Japanese Pickled Ginger (Gari)

Saturday, October 05, 2013

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Pickled ginger is well known as a accompaniment to sushi where is it known in sushi shop jargon as "gari" (otherwise is is called "beni-shōga); it is eaten to refresh the palate and also has antiseptic properties. It also goes well with grilled items, e.g. grilled fish (especially oily fish since ginger helps to cut the oiliness) or grilled beef. It is easy to make at home if you can find young ginger.

Young ginger can be found sometimes at Asian farmer's market stands in the spring through early fall and sometimes at Asian markets. It is currently still available in the Bay area even though it is already early October. It is distinguishable from the brown-skinned mature ginger by its pinkish stems and tips, very thin translucent skin, and creamy white color. Often it still has all or part of the green stem still attached. The best young ginger has tender bright green sprouting leaves and long slender stalks with a pink blush at the bottom.

My recipe below is for a very small quantity of pickled ginger, about 1/2 cup (1 small jar) made from 1 large clump of ginger (2.75 oz, measured with the stalks removed. It is the amount of ginger shown in the picture above). This quantity is good for those that want to try making pickled ginger at home and want to be able to eat it up quickly. Hiroko Shimbo's recipe on her website lists the ingredient quantities to use for a large batch (14 oz of young ginger).

Recipe: Modified from "Japanese Sweet Pickled Ginger (Gari)" from "The Sushi Experience" by Hiroko Shimbo. Also referenced "Vinegared Ginger (Sushōga or Gari)" from "Japanese Cooking: A Simple Art" by Shizuo Tsuji and "Japanese Pickled Ginger (Gari) Recipe" by Andrea Nguyen from VietWorldKitchen.com.
Rating: Great. Quick and easy.
Status: Made once.

Yield: about 1/2 cup (1 small jar)

Ingredients:
  • 2.75 oz young ginger (1 large clump or a few small ones, size is shown in picture above)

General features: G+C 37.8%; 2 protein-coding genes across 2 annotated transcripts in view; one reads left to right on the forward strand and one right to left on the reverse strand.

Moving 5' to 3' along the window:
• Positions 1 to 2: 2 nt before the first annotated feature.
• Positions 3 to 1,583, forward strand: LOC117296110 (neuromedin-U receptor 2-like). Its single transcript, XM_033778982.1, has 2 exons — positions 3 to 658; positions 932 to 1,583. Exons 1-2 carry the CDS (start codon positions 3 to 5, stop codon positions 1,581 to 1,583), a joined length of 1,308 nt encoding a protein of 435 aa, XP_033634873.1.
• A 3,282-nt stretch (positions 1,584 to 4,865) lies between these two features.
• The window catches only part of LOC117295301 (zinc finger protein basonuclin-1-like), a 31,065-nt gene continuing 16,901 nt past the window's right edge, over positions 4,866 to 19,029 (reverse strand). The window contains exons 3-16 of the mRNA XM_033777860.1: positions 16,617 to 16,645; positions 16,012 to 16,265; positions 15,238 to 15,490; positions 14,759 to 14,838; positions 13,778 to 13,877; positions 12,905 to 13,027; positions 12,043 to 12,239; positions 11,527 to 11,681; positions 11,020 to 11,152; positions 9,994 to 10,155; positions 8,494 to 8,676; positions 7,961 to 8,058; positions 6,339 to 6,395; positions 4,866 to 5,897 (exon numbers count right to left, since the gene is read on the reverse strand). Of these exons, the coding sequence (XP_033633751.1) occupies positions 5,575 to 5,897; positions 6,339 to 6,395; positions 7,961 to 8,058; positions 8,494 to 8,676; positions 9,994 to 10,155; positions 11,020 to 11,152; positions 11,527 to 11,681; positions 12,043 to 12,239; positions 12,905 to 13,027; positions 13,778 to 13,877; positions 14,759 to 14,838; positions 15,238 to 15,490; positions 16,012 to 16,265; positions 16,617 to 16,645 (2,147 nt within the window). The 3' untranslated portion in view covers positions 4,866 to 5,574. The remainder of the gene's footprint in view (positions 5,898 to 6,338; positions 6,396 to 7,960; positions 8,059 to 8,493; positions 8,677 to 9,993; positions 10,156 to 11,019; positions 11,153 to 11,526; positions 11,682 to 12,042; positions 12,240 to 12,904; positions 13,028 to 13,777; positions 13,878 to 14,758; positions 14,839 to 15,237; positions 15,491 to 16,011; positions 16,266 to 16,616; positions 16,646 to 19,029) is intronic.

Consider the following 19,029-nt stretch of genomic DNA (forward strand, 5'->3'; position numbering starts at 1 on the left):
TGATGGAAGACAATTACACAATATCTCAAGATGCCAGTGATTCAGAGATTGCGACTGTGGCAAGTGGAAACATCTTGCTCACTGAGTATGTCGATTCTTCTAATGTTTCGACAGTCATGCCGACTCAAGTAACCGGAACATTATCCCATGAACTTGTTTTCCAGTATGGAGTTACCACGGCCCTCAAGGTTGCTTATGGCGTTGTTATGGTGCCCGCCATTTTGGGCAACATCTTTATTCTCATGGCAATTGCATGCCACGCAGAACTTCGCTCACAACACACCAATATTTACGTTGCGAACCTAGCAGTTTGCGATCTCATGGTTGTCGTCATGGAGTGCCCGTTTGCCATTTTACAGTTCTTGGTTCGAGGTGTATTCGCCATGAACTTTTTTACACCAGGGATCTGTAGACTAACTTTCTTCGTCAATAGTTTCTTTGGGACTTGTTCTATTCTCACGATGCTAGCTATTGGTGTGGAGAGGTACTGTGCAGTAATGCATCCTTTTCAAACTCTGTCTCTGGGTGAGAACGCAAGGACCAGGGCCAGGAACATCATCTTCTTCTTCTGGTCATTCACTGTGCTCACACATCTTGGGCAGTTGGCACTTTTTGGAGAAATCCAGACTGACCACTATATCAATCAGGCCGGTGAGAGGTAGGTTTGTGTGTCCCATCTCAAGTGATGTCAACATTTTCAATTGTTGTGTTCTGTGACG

• 1 Tbsp + 2 tsp rice vinegar (komezu)
  • 1 Tbsp sugar
  • 2-1/4 tsp water
  • 1/2 tsp Diamond Crystal kosher salt
Special Equipment:
  • Japanese mandoline or the ability to make paper-thin slices using a knife or other tool
  • Heat-proof small jar with a tight fitting lid
Have a heat-proof jar ready.

Bring a pot of water to a simmer and keep it at a simmer.

Mix rice vinegar, water, salt, and sugar in a small sauce pan. Set aside.

Use a knife to separate the knobs of ginger so that they are easy to clean and slice. Young ginger does not need to be peeled since the skin is very thin, but you should tear off the papery pieces of skin by grabbing them between your thumb and a spoon and gently tearing them off or use a hard brush to scrub them off. Rinse any dirt off the ginger. Slice lengthwise (along the grain, not across the grain) with a Japanese mandoline into paper-thin sheets about 2 inches long. They should be nearly see-through

Bring the rice vinegar mixture to a boil, stirring to dissolve the salt and sugar. Turn off heat. Reheat it later if necessary; it should be warm when you add it to the ginger.

Add the ginger slices all at once into the boiling water. Cook for 20 seconds (over boiling will make the ginger limp). Drain the slices in a colander. Shake to remove as much water as possible.

While the ginger slices are still hot, place the ginger into the heat-proof jar. Pour the hot vinegar marinade into the jar. Submerge the ginger slices in the liquid (if there isn't enough liquid, then add an additional tablespoon or two of rice vinegar or you can double the quantity of the marinade). The ginger may immediately turn a faint pink (it will be a very faint pink; the vividly pink colored pickled ginger is dyed). It turns pink because young ginger contains anthocyanins which react with the acid in vinegar. Though sometimes this doesn't happen and it may remain pale yellow; the flavor is not affected and it will taste just as good.

Let cool uncovered, and then cap and refrigerate.

It tastes best after it has marinated somewhere between overnight and 2 days, though you can eat it at any time. It keeps in the refrigerator for to three weeks to several months (it can be frozen for longer storage). You can keep the marinade almost indefinitely; add new blanched ginger slices to the same liquid to replenish your supply. The marinade is also delicious and can be used to season other dishes.

Additional Notes: You can substitute mature ginger in this recipe. Boil the mature ginger for 40 seconds or until the slices are translucent.

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